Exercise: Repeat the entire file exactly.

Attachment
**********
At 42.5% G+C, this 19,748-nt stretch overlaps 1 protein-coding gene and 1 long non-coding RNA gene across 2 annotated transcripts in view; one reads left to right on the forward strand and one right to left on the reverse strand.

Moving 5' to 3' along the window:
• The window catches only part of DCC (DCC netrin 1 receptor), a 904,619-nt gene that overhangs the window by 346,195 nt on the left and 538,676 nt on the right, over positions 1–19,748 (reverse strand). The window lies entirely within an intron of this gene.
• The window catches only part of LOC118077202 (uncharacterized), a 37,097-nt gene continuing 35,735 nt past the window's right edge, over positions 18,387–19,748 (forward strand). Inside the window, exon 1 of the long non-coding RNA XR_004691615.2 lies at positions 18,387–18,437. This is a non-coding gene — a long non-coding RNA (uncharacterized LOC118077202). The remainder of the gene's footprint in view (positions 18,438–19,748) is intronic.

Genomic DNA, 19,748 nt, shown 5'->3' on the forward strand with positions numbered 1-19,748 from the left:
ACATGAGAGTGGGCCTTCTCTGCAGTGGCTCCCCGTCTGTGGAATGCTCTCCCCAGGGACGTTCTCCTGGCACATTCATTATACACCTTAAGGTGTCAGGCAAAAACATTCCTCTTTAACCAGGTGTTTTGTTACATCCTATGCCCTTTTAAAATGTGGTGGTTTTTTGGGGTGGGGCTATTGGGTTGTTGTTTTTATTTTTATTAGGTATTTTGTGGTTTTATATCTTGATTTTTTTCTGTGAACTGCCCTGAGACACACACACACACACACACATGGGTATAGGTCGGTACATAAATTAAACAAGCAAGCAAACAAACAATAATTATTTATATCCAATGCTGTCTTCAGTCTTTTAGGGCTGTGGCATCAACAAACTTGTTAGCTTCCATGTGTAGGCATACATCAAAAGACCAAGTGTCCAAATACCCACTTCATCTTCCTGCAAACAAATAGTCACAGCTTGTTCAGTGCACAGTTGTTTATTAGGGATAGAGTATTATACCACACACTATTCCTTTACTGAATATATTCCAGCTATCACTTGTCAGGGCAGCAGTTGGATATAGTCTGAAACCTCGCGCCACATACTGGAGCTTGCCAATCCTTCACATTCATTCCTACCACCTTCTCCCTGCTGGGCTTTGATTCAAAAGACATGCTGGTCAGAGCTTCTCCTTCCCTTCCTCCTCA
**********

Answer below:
At 42.5% G+C, this 19,748-nt stretch overlaps 1 protein-coding gene and 1 long non-coding RNA gene across 2 annotated transcripts in view; one reads left to right on the forward strand and one right to left on the reverse strand.

Moving 5' to 3' along the window:
• The window catches only part of DCC (DCC netrin 1 receptor), a 904,619-nt gene that overhangs the window by 346,195 nt on the left and 538,676 nt on the right, over positions 1–19,748 (reverse strand). The window lies entirely within an intron of this gene.
• The window catches only part of LOC118077202 (uncharacterized), a 37,097-nt gene continuing 35,735 nt past the window's right edge, over positions 18,387–19,748 (forward strand). Inside the window, exon 1 of the long non-coding RNA XR_004691615.2 lies at positions 18,387–18,437. This is a non-coding gene — a long non-coding RNA (uncharacterized LOC118077202). The remainder of the gene's footprint in view (positions 18,438–19,748) is intronic.

Genomic DNA, 19,748 nt, shown 5'->3' on the forward strand with positions numbered 1-19,748 from the left:
ACATGAGAGTGGGCCTTCTCTGCAGTGGCTCCCCGTCTGTGGAATGCTCTCCCCAGGGACGTTCTCCTGGCACATTCATTATACACCTTAAGGTGTCAGGCAAAAACATTCCTCTTTAACCAGGTGTTTTGTTACATCCTATGCCCTTTTAAAATGTGGTGGTTTTTTGGGGTGGGGCTATTGGGTTGTTGTTTTTATTTTTATTAGGTATTTTGTGGTTTTATATCTTGATTTTTTTCTGTGAACTGCCCTGAGACACACACACACACACACACATGGGTATAGGTCGGTACATAAATTAAACAAGCAAGCAAACAAACAATAATTATTTATATCCAATGCTGTCTTCAGTCTTTTAGGGCTGTGGCATCAACAAACTTGTTAGCTTCCATGTGTAGGCATACATCAAAAGACCAAGTGTCCAAATACCCACTTCATCTTCCTGCAAACAAATAGTCACAGCTTGTTCAGTGCACAGTTGTTTATTAGGGATAGAGTATTATACCACACACTATTCCTTTACTGAATATATTCCAGCTATCACTTGTCAGGGCAGCAGTTGGATATAGTCTGAAACCTCGCGCCACATACTGGAGCTTGCCAATCCTTCACATTCATTCCTACCACCTTCTCCCTGCTGGGCTTTGATTCAAAAGACATGCTGGTCAGAGCTTCTCCTTCCCTTCCTCCTCA